Review of Naeem Inayatullah and David L. Blaney, International Relations and the Problem of Difference

The conventional IR theorists have long sidelined the voices of the post colonial world in conceptualising IR, and there is a need for recognition of such voices.

International Relations and the Problem of Difference

International relations discourse has been understood in a linear manner, undermining the existence of difference in the diverse temporality and spatiality. Conventional IR theorists basically confined to the European domain in understanding the international relations and most of them do not even acknowledge the possibility of understanding IR from the domain beyond the European knowledge.

The existence of differential perceptions in Europe were subsumed in the context such as that of christian doctrine of one God and equality among human race, notion of science and natural law, and so on.  The non-European perspectives are often dismissed as inadequate to understand the international concepts, but is useful for understanding only the specific or particular regions

The difference in IR has been traditionally represented as inferior, uncivilized or barbaric which needs to be tamed to reach the level of civilization. Like for instance, Indians were always represented as barbaric and also the Indian culture of human sacrifice were considered as inhuman practice while at the same time overlooking the culture of human cannibalism during the period of war and famine in Europe.

Also through the theory of modernisation in IR, IR theorists tried to do away with the different binary of inside and outside, tradition and modern so on without actually taking into account the perspectives of how the modernisation theory are understood beyond the European perspectives.

The point of comparison in modernisation theory are also used as differentiating the others as less developed or as part of the homogeneous humanity overlooking the multiplicity of humanity beyond the European real. This type of understanding the IR places the non-western practices and their notions of international on the negative side and thus can lead to difference.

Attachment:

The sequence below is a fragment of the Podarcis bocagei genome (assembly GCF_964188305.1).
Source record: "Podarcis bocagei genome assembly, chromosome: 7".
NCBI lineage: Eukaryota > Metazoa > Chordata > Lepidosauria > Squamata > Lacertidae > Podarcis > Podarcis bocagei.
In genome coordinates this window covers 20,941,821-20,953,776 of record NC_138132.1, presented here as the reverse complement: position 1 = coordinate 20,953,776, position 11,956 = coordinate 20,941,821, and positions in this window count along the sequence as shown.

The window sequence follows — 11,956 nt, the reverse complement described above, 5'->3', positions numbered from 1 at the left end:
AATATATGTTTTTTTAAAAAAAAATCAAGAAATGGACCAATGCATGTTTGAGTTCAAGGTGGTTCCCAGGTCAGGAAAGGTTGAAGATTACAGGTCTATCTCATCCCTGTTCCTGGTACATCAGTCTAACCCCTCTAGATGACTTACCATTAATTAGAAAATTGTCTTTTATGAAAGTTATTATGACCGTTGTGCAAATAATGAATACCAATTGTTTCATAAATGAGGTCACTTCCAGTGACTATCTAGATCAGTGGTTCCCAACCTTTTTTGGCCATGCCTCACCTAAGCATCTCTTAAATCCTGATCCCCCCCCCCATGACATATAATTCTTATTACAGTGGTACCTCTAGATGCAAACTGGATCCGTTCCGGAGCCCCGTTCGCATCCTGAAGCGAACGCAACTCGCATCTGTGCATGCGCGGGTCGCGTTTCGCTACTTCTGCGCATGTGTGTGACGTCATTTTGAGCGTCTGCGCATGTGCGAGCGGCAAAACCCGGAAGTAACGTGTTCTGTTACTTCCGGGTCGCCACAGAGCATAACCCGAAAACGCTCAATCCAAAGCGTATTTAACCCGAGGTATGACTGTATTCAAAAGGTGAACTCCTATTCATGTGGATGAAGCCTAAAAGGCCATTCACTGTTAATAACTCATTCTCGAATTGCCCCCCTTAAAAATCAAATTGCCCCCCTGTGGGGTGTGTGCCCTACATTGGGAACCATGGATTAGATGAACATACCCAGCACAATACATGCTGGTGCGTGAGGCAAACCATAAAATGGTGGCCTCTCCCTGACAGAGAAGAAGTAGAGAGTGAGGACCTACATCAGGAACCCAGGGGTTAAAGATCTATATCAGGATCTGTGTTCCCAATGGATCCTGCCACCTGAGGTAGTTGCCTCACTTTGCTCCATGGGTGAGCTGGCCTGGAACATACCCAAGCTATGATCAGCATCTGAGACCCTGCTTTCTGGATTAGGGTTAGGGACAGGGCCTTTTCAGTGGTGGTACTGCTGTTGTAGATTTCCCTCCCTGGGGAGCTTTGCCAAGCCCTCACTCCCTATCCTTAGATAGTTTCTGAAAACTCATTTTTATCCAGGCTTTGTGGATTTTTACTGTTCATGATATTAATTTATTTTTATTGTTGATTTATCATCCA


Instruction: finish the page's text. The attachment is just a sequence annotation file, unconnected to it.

The conventional IR, as mentioned above, did not recognised the possibilities of alternative knowledge to understand the international relations. However, core concept in the International Political Economy (IPE) is competition which offers that there is a possibility of difference. However, conventionally IPE puts the individual within the society, overlooking the interest of the individual. The concept of competition is a social construct and no two individual are same in any given society. The notion to “uncover the other within the self” (Todorov and Nandy ) shows that the understanding of the self needs continuous conversation with the others.

Likewise the concept of sovereignty can be understood beyond the linear understanding of territoriality and authority such as in pre-colonial India and Jerusalem beyond the national territorial boundaries and legitimacy. The notion that nation-states are the unit actors in the international system does not hold true like for instance Jerusalem where national space remains fluid.

The conventional IR theorists have long sidelined the voices of the post colonial world in conceptualising IR, and there is a need for recognition of such voices. The alternative perspectives can be recognised through “self reflection”, because IR is based on the cultural interactions, in which culture is fluid and not static and  the changing structures and processes of the international system. The difference in notion can be highlighted by engaging with the traditional notion and exploration of the diverse ideological views within. The existence of differences and the possibility of conflict and contrast can emerge in the cultural “contact zone”, but only through this dialogue can the alternative perspectives be heard in the IR domain without keeping them in the zone of difference.

*Review of Naeen Inayatullah and David L. Blaney, 2003, International Relations and the Problem of Difference, Taylor & Francis.

Leave a Comment

Fill in your details below or click an icon to log in: Logo

You are commenting using your account. Log Out / Change )

Twitter picture

You are commenting using your Twitter account. Log Out / Change )

Facebook photo

You are commenting using your Facebook account. Log Out / Change )

Google+ photo

You are commenting using your Google+ account. Log Out / Change )

Connecting to %s